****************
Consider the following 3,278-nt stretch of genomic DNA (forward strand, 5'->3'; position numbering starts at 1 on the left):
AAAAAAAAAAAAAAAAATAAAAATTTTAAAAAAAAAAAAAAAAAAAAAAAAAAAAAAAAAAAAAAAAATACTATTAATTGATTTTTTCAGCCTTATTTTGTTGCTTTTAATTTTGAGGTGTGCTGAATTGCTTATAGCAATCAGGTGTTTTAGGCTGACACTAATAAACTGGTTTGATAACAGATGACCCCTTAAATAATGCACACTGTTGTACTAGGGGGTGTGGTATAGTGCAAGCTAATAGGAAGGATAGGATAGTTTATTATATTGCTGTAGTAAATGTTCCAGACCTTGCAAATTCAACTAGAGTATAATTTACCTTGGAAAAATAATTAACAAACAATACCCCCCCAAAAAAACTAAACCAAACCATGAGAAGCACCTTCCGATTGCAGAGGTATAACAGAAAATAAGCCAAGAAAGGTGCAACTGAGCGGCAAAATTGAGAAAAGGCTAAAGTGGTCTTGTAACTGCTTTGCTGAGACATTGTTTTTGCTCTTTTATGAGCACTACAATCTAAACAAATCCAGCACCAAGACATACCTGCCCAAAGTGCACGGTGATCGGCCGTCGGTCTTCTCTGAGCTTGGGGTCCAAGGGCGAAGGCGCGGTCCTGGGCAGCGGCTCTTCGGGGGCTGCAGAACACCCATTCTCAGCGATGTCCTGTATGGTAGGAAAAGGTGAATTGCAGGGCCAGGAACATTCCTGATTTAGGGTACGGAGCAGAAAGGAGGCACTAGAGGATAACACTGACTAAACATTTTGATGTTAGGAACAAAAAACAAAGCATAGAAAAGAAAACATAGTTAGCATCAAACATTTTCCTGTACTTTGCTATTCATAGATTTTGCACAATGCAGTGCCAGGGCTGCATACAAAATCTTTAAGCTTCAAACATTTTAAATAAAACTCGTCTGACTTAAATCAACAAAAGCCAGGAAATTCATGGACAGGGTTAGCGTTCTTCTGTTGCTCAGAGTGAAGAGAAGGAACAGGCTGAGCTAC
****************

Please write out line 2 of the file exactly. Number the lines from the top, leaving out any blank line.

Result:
AAAAAAAAAAAAAAAAATAAAAATTTTAAAAAAAAAAAAAAAAAAAAAAAAAAAAAAAAAAAAAAAAATACTATTAATTGATTTTTTCAGCCTTATTTTGTTGCTTTTAATTTTGAGGTGTGCTGAATTGCTTATAGCAATCAGGTGTTTTAGGCTGACACTAATAAACTGGTTTGATAACAGATGACCCCTTAAATAATGCACACTGTTGTACTAGGGGGTGTGGTATAGTGCAAGCTAATAGGAAGGATAGGATAGTTTATTATATTGCTGTAGTAAATGTTCCAGACCTTGCAAATTCAACTAGAGTATAATTTACCTTGGAAAAATAATTAACAAACAATACCCCCCCAAAAAAACTAAACCAAACCATGAGAAGCACCTTCCGATTGCAGAGGTATAACAGAAAATAAGCCAAGAAAGGTGCAACTGAGCGGCAAAATTGAGAAAAGGCTAAAGTGGTCTTGTAACTGCTTTGCTGAGACATTGTTTTTGCTCTTTTATGAGCACTACAATCTAAACAAATCCAGCACCAAGACATACCTGCCCAAAGTGCACGGTGATCGGCCGTCGGTCTTCTCTGAGCTTGGGGTCCAAGGGCGAAGGCGCGGTCCTGGGCAGCGGCTCTTCGGGGGCTGCAGAACACCCATTCTCAGCGATGTCCTGTATGGTAGGAAAAGGTGAATTGCAGGGCCAGGAACATTCCTGATTTAGGGTACGGAGCAGAAAGGAGGCACTAGAGGATAACACTGACTAAACATTTTGATGTTAGGAACAAAAAACAAAGCATAGAAAAGAAAACATAGTTAGCATCAAACATTTTCCTGTACTTTGCTATTCATAGATTTTGCACAATGCAGTGCCAGGGCTGCATACAAAATCTTTAAGCTTCAAACATTTTAAATAAAACTCGTCTGACTTAAATCAACAAAAGCCAGGAAATTCATGGACAGGGTTAGCGTTCTTCTGTTGCTCAGAGTGAAGAGAAGGAACAGGCTGAGCTAC